Among all the words and comment about the British government's brave or embarrassing (or both, take your pick) U-turn on what version of America's F35 stealth fighter would fly from the Royal Navy's new aircraft carriers, few have mentioned the implications for UK-French defence cooperation.
This is what the coalition government stated in its much-heralded strategic and security defence review (SDSR) in October 2010. Referring to its predecessor's decision to buy the STOVL jump-jet version of the F35 rather than the conventional “cats and traps” version - where the aircraft takes off with the help of a catapult and lands with the help of an arrester gear - Labour had "committed to carriers that would have been unable to work properly with our closest military allies".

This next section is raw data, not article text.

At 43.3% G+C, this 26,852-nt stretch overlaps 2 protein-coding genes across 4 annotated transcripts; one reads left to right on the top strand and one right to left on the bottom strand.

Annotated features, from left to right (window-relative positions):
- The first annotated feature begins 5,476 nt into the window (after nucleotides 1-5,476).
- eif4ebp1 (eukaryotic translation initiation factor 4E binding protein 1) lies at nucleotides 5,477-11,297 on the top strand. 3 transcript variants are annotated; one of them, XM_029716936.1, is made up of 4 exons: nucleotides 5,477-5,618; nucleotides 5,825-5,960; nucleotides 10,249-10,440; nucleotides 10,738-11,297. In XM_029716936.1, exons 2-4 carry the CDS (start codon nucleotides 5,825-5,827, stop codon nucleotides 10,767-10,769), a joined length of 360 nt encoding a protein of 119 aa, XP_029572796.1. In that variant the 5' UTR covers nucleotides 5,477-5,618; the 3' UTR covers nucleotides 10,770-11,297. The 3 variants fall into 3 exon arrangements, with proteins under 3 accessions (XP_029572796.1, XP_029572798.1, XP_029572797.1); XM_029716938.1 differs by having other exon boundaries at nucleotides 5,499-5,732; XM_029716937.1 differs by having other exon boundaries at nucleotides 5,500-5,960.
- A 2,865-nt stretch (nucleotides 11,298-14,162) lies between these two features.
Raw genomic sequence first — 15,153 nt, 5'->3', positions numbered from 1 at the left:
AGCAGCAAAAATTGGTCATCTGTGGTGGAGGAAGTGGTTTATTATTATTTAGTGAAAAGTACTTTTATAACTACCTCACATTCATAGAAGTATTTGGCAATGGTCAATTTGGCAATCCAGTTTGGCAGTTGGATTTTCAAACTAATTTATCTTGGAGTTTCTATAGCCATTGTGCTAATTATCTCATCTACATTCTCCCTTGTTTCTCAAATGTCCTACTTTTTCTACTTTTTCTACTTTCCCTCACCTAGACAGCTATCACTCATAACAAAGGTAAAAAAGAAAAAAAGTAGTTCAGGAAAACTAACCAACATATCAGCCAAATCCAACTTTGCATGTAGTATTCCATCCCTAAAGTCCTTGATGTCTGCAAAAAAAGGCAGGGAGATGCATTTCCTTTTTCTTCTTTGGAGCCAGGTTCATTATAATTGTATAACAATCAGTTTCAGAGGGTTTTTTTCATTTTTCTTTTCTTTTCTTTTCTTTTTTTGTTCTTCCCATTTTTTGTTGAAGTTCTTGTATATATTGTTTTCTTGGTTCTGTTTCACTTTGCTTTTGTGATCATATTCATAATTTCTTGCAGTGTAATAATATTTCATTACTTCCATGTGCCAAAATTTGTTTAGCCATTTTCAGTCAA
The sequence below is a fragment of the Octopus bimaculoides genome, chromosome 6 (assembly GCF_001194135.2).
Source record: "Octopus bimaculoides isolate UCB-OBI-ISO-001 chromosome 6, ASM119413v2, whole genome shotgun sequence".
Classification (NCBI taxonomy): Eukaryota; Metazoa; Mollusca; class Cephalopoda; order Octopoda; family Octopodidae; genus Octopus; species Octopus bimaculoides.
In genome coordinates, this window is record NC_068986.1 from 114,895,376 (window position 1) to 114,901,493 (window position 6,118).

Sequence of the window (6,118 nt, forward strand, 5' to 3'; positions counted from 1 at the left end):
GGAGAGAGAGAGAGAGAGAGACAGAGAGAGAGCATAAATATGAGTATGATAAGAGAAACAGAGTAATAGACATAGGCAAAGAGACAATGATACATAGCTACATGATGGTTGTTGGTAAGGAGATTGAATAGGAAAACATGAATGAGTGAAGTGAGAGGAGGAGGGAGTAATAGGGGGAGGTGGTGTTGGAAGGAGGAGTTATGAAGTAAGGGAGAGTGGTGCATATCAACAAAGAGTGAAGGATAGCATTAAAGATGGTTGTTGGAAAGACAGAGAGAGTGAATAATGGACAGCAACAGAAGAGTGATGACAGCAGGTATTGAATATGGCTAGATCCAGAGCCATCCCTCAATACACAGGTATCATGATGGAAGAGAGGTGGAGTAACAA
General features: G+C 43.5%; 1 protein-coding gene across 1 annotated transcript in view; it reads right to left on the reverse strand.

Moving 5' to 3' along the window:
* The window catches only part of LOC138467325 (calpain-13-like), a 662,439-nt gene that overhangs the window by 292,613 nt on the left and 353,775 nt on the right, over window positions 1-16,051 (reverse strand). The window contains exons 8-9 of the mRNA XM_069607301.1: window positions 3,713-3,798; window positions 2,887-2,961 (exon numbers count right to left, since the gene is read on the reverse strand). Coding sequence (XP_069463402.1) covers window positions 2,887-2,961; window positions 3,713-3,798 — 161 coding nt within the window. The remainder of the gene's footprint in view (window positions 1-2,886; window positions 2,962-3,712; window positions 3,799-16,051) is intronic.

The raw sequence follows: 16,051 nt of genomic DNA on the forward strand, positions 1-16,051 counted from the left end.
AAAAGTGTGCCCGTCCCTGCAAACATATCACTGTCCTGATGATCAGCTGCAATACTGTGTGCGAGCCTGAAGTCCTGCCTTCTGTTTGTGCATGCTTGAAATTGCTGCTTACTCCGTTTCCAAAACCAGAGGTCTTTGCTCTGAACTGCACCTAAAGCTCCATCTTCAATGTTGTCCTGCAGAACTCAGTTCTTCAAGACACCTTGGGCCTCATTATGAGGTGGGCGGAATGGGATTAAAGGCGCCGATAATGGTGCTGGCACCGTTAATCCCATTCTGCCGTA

The SDSR added: "We will fit a catapult to the operational carrier to enable it to fly a version of the Joint Strike Fighter with a longer range and able to carry more weapons". It continued: "Crucially, that will allow our carrier to operate in tandem with the US and French navies, and for American and French aircraft to operate from our carrier and vice versa".
The following month, November 2010, David Cameron and Nicolas Sarkozy signed a UK-French defence treaty proposing a "UK-French integrated carrier strike group", with the prospect of French Rafale aircraft flying off the new British carrier, the Prince of Wales, and British-owned US Joint Strike Fighters flying off the Charles de Gaulle.
That is now, if I may use the expression, pie in the sky.